Taxonomy term

february 2019

Free swimmers came back first after Great Dying

About 252 million years ago, at the boundary between the Permian and Triassic periods, the vast majority of marine and terrestrial life died out in the most devastating extinction event in Earth’s history. Earth’s ecosystems eventually recovered, but not in the way — or as quickly as — scientists thought. In a new study looking at how marine species reemerged in the Triassic, researchers report a surprising trend of recovery from the top of the food chain down.

14 Feb 2019

Geologic Column: Is this land really your land?

In 1940, Woody Guthrie wrote the iconic folk song, “This Land Is Your Land,” as a commentary on inequality. Where do we stand today, and who really owns the land in America?

13 Feb 2019

Archaeologists hit pay dirt in medieval latrines

Archaeologists digging in Lübeck, Germany, unearthed an unusual source of information about past dietary habits in the city: parasite eggs recovered from 700-year-old latrines.

12 Feb 2019

Sounding Out Earth's Hum

Scientists are working to isolate and identify the various sources and mechanisms, beyond earthquakes, that vibrate the solid earth. The search has led them offshore to investigate how wind and waves and the seafloor interact to produce a symphony of sound that humans can’t hear.

11 Feb 2019

Hot but not bothered: Warm soils favor microbes with small genomes

Centralia, Pa., sits above rich subterranean coal seams, which made the town a mining center for about a century. In 1962, the seams were accidentally ignited by burning garbage, turning the coal from a commodity into a liability. Driven away by fire-associated hazards and particulate air pollution, all but a few human residents have long since abandoned the town. However, a new study reveals that the same isn’t true for all forms of life: A diverse population of microbial life resides in Centralia’s hot soils. These heat-tolerant microbes are offering scientists novel insights into the composition and character of soil microbial communities and resilience in response to dramatic ecosystem change.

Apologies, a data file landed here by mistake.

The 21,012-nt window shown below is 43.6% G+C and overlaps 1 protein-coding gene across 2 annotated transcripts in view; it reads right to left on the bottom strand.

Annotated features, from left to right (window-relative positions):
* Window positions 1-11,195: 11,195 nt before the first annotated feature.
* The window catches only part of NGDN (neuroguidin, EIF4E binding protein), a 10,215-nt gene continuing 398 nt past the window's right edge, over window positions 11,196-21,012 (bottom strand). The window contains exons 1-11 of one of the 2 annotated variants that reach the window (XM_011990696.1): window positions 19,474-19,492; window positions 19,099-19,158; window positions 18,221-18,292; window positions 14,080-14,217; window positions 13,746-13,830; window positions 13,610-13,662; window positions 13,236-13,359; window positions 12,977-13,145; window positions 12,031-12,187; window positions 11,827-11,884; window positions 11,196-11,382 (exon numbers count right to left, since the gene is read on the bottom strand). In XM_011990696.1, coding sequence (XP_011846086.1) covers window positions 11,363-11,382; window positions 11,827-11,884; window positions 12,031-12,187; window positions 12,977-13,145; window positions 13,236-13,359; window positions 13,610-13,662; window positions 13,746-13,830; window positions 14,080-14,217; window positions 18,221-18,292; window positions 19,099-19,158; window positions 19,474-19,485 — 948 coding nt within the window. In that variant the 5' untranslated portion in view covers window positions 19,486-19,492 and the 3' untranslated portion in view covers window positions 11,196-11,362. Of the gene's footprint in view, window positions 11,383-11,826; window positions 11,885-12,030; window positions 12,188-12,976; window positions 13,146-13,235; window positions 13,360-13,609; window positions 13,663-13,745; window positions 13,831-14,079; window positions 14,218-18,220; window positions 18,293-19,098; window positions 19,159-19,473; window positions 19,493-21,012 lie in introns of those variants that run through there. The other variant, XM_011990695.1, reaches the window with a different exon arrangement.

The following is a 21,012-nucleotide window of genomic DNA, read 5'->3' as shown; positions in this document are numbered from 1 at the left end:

08 Feb 2019

Mediterranean heritage sites threatened by rising seas

The Mediterranean region has been a cultural center for centuries, giving rise to numerous locales designated as UNESCO World Heritage sites. A new study looking at the effects of rising sea levels on treasures like the Venetian Lagoon, the Old City of Dubrovnik and the ruins of Carthage indicates that most UNESCO sites on the Mediterranean Sea are at risk of storm surge and coastal erosion as well as inundation in the coming decades.

07 Feb 2019

Comment: Faster flood forecasting to improve responses

High-resolution weather models can generate very accurate forecasts, but they take time to run — time that may be needed to safely respond to a rapidly unfolding weather disaster. The authors examine the tradeoffs between accuracy and timeliness in flood forecasting.

06 Feb 2019

Mighty Mekong cut by monsoon, not tectonics

The rivers draining the Tibetan Plateau are some of the largest, longest and most deeply incised waterways in the world. For decades, most geologists assumed that these river canyons were cut as the plateau was uplifted following the initial collision of the Indian subcontinent with Asia. However, recent studies have found that the plateau was already elevated by 40 million years ago — roughly 20 million years before the deep canyons formed. 

06 Feb 2019

"Cradle of Humankind" fossils can now be dated

Robyn Pickering was taught as an undergraduate about a collection of limestone caves in northern South Africa known collectively as the Cradle of Humankind for the trove of early hominin fossils discovered there. She learned that, unlike hominin fossils unearthed in East Africa, whose ages have been constrained by dating the surrounding layers of volcanic ash, the fossils in the Cradle — including well-preserved specimens of Australopithecus africanus and the recently discovered Homo naledi, among others — were impossible to date independently. Now, Pickering, an isotope geochemist at the University of Cape Town, and her colleagues have figured out a way to date the South African fossils after all. In a recent study published in Nature, the researchers report ages for flowstones — horizontal deposits of calcium carbonate that form natural cements on cave floors — across eight caves in the Cradle of Humankind. The flowstones sandwich fossil-bearing sediment layers, allowing age ranges for the fossils to be determined.

05 Feb 2019

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